Magtech 7002 semi auto .22 gets lucky waiting for hay making

July 4, 2019 at 10:54 pm

A wet spring followed by sunshine and heavy showers, caused a growing spurt on the grasses around my local farms this year, closing the brief window available early on for shooting rabbits. After a frustrating evening with rabbits playing hide and seek among the nettles and thick grass on a large warren, I had decided to wait for haymaking to take place before venturing out again.

Assured that the contractor would soon be arriving to begin cutting and baling, I took a walk around to get the lie of the land, looking for latrine areas and feeding spots on another hot afternoon, while taking the opportunity to talk with the farmers, about their intentions once the grass was cut. Finding out when and where cattle will be put out to graze will also help, when planning a visit. An area already partly cut was pointed out, which had a couple of rabbits in full view, but they were too far off for the Magtech, although an easy shot for the CZ 452 HMR locked in the gun cabinet at home. Noting this for an evening visit next week.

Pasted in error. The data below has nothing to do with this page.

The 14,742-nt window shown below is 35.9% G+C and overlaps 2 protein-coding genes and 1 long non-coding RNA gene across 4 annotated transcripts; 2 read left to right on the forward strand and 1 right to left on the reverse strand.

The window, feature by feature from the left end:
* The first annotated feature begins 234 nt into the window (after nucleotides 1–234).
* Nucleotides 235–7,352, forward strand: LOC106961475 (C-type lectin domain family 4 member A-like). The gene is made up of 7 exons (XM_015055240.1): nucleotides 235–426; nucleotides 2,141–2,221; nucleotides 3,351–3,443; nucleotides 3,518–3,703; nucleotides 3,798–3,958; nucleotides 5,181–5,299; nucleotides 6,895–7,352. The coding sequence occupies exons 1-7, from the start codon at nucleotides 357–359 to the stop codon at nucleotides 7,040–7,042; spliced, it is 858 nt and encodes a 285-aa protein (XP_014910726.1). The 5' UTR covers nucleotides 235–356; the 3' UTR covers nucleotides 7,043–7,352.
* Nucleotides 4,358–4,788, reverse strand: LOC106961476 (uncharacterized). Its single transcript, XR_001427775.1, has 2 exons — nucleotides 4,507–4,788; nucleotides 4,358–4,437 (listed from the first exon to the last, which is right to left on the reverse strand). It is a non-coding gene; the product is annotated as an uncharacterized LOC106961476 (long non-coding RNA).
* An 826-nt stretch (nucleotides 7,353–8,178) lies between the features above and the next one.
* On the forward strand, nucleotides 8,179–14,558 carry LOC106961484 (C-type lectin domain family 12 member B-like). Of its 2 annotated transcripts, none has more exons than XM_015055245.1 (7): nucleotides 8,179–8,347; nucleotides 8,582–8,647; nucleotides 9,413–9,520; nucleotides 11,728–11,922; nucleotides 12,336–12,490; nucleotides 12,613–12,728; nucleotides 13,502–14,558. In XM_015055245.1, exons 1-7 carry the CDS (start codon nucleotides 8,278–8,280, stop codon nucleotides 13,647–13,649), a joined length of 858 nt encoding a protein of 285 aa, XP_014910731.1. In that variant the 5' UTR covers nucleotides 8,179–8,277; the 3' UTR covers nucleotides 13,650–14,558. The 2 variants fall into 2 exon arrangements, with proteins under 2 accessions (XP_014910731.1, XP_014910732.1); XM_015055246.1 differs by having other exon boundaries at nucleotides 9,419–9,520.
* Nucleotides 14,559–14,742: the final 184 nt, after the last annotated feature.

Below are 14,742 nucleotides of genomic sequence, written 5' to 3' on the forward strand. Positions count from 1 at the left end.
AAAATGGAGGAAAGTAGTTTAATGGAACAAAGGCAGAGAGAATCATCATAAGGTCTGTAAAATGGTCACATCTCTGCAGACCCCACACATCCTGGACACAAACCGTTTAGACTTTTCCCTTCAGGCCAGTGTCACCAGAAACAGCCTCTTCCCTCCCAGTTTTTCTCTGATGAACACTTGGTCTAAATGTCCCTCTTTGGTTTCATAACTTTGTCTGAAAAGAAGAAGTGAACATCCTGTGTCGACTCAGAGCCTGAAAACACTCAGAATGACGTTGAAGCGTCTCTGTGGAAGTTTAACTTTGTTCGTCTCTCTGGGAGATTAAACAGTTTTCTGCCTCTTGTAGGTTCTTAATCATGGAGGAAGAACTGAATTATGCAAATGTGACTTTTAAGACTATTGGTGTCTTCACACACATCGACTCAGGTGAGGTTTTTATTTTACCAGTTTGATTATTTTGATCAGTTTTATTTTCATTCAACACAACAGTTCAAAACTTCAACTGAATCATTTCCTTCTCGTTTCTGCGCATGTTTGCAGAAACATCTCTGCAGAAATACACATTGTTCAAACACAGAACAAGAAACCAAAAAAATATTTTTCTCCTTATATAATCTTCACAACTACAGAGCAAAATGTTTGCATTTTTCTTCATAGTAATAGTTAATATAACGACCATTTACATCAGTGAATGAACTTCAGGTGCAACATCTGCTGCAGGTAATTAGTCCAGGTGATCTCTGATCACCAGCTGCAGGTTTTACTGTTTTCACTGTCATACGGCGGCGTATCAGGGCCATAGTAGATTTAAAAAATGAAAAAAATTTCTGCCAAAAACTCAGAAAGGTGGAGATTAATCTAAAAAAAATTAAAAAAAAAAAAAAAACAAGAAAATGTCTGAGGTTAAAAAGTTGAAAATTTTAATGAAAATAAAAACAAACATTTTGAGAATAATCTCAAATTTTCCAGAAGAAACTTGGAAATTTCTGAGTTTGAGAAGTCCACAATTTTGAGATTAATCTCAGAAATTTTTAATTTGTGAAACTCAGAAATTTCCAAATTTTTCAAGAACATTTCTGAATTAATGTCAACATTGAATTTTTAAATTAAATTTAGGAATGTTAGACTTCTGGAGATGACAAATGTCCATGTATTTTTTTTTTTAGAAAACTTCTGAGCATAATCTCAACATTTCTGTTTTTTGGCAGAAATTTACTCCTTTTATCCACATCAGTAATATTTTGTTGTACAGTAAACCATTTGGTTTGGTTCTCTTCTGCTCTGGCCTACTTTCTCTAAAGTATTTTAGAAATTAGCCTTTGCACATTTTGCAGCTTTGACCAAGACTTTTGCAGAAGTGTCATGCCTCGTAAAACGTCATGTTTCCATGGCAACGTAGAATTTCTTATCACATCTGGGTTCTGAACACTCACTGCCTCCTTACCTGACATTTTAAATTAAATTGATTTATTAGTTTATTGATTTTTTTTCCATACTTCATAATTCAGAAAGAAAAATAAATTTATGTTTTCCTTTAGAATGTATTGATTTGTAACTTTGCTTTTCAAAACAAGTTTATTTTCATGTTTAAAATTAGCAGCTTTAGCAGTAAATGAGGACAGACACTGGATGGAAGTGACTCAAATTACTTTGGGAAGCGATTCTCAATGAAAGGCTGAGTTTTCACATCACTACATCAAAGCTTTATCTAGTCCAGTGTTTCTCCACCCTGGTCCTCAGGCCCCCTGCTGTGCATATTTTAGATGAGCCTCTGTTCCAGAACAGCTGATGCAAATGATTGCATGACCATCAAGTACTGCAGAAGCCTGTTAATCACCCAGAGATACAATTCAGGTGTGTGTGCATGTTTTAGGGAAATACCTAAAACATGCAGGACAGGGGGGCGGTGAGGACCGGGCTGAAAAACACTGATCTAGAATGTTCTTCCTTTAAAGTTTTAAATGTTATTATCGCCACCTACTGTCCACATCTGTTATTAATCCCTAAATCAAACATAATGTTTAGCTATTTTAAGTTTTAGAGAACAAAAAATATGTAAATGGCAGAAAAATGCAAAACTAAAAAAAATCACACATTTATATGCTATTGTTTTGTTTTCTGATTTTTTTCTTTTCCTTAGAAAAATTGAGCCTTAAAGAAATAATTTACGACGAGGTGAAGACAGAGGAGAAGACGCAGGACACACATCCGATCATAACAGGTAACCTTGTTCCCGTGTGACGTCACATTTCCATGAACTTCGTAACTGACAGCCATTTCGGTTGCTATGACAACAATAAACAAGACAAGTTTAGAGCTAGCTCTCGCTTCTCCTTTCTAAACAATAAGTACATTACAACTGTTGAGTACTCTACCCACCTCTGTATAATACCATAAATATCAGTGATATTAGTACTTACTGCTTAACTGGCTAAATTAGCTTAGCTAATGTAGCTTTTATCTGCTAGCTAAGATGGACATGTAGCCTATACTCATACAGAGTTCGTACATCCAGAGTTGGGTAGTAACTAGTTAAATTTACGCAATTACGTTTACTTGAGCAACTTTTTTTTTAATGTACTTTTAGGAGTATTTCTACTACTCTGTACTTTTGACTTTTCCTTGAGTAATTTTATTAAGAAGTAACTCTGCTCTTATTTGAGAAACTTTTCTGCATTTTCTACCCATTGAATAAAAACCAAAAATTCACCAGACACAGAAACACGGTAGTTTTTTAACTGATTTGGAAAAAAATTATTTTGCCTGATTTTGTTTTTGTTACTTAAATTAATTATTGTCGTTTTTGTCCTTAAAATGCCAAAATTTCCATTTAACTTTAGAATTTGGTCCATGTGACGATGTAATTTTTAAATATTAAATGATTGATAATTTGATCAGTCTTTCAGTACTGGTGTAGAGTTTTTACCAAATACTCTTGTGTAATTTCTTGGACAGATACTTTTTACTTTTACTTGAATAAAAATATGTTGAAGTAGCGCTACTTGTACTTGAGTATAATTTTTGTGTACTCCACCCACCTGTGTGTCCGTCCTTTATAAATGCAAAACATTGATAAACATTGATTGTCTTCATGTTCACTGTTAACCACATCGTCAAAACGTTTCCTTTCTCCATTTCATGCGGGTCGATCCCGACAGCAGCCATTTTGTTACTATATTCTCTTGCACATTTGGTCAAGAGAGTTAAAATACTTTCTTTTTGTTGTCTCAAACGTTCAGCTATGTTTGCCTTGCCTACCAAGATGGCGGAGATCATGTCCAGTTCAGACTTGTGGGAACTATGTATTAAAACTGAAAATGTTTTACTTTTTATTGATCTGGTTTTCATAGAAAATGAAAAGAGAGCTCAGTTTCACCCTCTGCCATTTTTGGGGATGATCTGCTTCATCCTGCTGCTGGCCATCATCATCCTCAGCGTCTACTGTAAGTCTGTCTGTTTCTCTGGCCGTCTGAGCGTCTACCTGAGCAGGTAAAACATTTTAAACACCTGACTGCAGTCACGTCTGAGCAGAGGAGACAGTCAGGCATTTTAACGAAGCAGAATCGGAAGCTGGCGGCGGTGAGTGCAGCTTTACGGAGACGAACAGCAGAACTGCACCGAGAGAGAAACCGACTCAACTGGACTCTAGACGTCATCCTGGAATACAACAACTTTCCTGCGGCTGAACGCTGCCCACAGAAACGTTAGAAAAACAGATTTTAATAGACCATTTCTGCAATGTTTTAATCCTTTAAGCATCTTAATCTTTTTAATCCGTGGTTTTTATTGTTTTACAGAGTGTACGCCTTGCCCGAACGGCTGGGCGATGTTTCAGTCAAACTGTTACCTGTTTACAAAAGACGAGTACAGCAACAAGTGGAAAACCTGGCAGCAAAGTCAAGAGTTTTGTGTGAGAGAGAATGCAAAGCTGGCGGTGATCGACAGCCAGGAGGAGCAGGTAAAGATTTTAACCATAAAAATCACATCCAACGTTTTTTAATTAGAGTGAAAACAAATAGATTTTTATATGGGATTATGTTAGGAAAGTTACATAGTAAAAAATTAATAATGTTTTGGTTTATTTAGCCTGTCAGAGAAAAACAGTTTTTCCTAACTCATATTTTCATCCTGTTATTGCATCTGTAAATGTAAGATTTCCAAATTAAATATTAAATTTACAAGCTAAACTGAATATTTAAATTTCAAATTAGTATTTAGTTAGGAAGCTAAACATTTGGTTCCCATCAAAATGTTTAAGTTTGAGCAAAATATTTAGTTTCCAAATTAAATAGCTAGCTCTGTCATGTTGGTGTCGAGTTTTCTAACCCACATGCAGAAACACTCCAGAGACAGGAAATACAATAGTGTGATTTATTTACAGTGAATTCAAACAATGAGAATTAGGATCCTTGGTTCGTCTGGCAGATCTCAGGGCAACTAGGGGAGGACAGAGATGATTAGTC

Moving on to the next farm down the lane, two rabbits were lying out in the shade as I drove slowly into the yard, but as I watched, they got up and melted back into the undergrowth. Picking up the Magtech and loading a full ten shot magazine, I moved a few steps at a time listening for movement.

At the gate I stopped and waited, to my left was good view into the empty barn and a grassy area beyond, while ahead the track was bordered by long grass, a clear rabbit run passing down into a green depression in the ground, that sloped up to the wall of the barn, the grass cropped short by nibbling teeth. At the gate I had clear site of the area 25 yards away, with several runs giving access from a bed of brambles. The ideal place for an ambush.

A rustle through the grass to my right on the other side of the fence, was probably one of the rabbits disturbed earlier, passing unseen along the rabbit highway, watching with the rifle poised as the grasses parted past me. Now on my side of the fence, I glimpsed its raised ears. It knew my intentions and flat to the ground it crossed the track into more long grass. Through the scope I could just make out the brown fur of its body. It came out of cover and dropped down into the depression, as I squeezed the trigger, hitting it in the body, bowling it over, but not out, as it scrabbled for one of the bramble exit holes. Crack, the sound of bullet on bone stopped it dead with a clean head shot.

 Walking to the next gate, I disturbed another rabbit, that picked its way through the brambles only yards away, but out of sight. A shot, or two, blind into the brambles may have hit it, but there it would have stayed, a waste of meat.

I walked back to the farmhouse to show off my prize, being assured that the grass would soon be cut, the concern being that the feed quality of the hay would be reduced with each dry day. I look forward to the days of no hiding place again.